Artificial Intelligence: Meet Sophia, the First Robot Citizen
This November, Ali and I spent three days attending the EdTech Teacher Summit in Boston and learning about exciting ways to integrate technology into our classrooms and conversations. The conference divided workshops into three threads: EdTechNow for classroom teachers getting started in tech integration, EdTechNext for educators seeking advanced strategies and approaches to tech integration, and EdTechThought for education leaders & admin exploring innovation in education. I tried to attend a mix of sessions, both to guide my own thinking and to find new ideas to bring back to our classrooms.
I gathered lots of great ideas and new tools, but there was one session that had attendees buzzing: Artificial Intelligence & EdTech. This session explored ways that AI is already impacting our daily lives, and demonstrated some simple ways that we can introduce this topic in our classrooms.
According to the dictionary, artificial intelligence is the theory and development of computer systems able to perform tasks that normally require human intelligence. In other words, AI is a computer’s ability to do unscripted tasks, but gathering information, processing it for patterns, and then making a prediction.
Let’s look at an example:
When I enter “Assembly” into my calendar for every Monday & Thursday at 8am, I do not add a location. But my iPhone’s location settings know that I am at school every Monday & Thursday at 8am.
So after a few Mondays & Thursdays, my iPhone will predict that Assembly is at school. This will cause the iPhone to trigger the Maps app to send me a reminder.
Each Monday & Thursday, shortly before 8am, I am reminded to leave for school so that, given the typical traffic patterns, I will arrive at school in time for the Assembly.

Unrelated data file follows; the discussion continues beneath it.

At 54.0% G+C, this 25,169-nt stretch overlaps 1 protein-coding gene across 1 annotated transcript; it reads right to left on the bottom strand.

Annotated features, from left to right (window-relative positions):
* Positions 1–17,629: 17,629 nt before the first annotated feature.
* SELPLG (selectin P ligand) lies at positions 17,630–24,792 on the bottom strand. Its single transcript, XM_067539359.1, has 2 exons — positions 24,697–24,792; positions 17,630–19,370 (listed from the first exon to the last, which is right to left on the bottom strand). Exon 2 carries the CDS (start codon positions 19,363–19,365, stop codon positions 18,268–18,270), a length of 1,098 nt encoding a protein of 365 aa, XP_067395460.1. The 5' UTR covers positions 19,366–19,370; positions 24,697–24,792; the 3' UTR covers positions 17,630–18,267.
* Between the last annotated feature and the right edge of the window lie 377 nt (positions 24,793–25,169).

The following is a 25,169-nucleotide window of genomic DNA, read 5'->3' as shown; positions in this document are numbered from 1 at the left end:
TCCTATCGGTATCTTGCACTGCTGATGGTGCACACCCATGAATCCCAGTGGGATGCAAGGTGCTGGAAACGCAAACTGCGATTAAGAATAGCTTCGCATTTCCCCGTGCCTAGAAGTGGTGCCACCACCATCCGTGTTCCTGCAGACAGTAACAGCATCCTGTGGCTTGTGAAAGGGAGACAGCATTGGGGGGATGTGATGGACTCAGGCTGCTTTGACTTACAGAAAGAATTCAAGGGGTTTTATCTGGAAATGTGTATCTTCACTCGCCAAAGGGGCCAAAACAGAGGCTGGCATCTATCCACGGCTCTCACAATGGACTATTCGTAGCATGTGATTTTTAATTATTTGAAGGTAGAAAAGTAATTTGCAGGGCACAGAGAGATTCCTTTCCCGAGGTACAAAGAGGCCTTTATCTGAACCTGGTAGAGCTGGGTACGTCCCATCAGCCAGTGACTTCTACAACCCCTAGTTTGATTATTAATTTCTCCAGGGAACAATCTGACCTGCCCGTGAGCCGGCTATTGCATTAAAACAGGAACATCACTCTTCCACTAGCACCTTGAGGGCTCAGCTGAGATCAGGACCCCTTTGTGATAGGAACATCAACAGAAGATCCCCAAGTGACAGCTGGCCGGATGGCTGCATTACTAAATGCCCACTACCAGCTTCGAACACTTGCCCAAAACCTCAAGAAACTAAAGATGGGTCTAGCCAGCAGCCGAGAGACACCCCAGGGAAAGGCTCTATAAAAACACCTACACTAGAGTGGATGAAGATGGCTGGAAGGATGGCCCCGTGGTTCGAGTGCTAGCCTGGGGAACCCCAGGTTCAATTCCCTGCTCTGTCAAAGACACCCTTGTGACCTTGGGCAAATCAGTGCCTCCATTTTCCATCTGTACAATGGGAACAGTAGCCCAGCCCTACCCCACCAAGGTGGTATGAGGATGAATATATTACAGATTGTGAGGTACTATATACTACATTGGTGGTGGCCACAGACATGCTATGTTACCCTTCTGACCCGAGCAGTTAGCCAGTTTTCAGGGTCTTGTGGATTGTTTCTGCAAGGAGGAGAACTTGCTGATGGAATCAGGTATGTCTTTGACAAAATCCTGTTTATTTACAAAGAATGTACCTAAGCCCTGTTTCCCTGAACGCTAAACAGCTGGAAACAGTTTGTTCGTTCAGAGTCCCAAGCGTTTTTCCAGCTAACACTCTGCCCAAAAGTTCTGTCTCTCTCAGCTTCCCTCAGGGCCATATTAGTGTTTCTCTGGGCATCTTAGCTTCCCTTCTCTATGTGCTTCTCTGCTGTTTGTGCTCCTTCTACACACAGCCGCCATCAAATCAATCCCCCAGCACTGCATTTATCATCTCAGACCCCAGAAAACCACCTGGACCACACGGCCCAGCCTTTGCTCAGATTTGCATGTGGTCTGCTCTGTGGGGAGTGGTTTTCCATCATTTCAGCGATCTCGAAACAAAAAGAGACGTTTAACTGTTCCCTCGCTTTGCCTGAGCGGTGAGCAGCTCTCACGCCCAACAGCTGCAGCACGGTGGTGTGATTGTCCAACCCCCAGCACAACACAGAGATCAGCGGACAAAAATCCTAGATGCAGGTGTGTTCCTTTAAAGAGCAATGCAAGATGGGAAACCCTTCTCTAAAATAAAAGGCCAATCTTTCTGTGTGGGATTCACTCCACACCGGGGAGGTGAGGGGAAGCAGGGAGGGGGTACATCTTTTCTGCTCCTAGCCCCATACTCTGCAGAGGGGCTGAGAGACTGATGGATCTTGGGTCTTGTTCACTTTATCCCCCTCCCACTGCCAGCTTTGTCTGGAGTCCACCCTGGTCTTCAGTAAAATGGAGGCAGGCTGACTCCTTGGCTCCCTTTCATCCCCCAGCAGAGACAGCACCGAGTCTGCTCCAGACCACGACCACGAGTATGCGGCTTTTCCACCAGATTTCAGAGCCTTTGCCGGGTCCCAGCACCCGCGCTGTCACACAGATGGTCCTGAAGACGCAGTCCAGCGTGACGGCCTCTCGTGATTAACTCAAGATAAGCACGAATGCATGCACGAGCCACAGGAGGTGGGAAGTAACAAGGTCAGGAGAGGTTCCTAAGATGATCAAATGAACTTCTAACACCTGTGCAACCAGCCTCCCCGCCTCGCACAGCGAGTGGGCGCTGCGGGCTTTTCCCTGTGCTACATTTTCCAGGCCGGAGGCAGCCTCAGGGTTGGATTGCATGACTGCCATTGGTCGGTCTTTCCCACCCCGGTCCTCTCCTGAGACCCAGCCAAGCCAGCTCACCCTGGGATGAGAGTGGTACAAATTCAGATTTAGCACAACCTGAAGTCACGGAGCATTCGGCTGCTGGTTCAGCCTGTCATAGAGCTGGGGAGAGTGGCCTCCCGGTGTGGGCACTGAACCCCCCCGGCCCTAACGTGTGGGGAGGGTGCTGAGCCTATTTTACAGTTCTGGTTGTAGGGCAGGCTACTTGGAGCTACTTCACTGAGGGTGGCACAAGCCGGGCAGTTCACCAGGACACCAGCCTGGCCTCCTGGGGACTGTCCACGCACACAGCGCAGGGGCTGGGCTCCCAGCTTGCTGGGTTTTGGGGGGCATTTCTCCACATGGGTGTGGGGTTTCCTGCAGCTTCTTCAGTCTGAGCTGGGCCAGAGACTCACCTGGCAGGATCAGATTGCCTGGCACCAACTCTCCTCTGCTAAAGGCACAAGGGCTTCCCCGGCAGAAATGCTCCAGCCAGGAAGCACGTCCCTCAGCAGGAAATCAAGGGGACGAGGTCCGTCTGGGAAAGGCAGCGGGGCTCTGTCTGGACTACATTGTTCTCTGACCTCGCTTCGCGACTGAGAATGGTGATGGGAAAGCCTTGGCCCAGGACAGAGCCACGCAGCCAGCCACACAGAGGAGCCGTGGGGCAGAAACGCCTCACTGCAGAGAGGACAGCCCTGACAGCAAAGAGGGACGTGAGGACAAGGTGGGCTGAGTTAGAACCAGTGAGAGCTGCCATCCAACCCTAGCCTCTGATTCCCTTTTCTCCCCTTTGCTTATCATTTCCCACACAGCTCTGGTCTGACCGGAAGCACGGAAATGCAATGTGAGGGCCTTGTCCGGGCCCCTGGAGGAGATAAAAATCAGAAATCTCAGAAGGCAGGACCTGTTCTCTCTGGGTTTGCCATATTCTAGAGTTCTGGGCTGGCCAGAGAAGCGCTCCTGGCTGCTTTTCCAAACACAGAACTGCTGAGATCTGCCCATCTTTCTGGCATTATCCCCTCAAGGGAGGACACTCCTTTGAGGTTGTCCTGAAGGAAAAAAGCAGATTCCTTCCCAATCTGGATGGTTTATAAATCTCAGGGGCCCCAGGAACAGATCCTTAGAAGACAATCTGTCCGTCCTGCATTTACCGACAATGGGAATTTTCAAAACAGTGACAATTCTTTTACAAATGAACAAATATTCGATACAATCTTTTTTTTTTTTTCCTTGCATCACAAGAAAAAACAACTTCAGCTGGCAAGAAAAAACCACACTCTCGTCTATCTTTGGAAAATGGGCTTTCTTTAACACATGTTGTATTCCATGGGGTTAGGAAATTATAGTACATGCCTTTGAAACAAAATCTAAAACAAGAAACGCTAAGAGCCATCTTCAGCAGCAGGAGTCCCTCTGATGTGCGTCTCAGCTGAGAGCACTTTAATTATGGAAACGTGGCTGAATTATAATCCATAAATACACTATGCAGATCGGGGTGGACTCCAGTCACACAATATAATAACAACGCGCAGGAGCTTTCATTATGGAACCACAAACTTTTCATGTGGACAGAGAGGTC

I never told my iPhone that Assembly is at school, nor did I request a reminder. However the iPhone gathers information from different apps and settings, predicts the location of Assembly, and sends me a reminder anyways, courtesy of AI.
There are many adjectives that people apply to Artificial Intelligence: “cool,” “convenient,” “scary,” “helpful,” among others. For my grandmother who suffered from Alzheimers, AI could have helped remind her to take medicine. But for others, it feels as if computers are developing a mind of their own. Jimmy Fallon introduced his audience to artificial intelligence, including Sophia the robot, who was recently granted citizenship in Saudi Arabia:
How do we introduce artificial intelligence to our students, who are growing up in a world where intelligence is both a human and computational trait? The site Google Experiments has some great activities and tools:
- Google’s Quick, Draw – Can Google guess what you are drawing? This is a great tool for introducing young children to the concept of AI. My 6 year old daughter and I love competing against the computer, and one another!
- Google’s Teachable Machine – Teach Google to learn your hand signals. Have you ever played rocks, paper, scissors with a computer?
- Google’s Autodraw – Sketch a picture and let Google make it into clipart for you.
Whether you find artificial intelligence useful, unnerving, or both, it is here to stay. And it will be important to help our students to understand how AI works, encouraging them to engage with the digital world in positive and meaningful ways.
What is your response to artificial intelligence? How can we help our students understand and interact with AI in positive and meaningful ways?
Don't miss my next post!
Enter your email to have my next post delivered right to your inbox.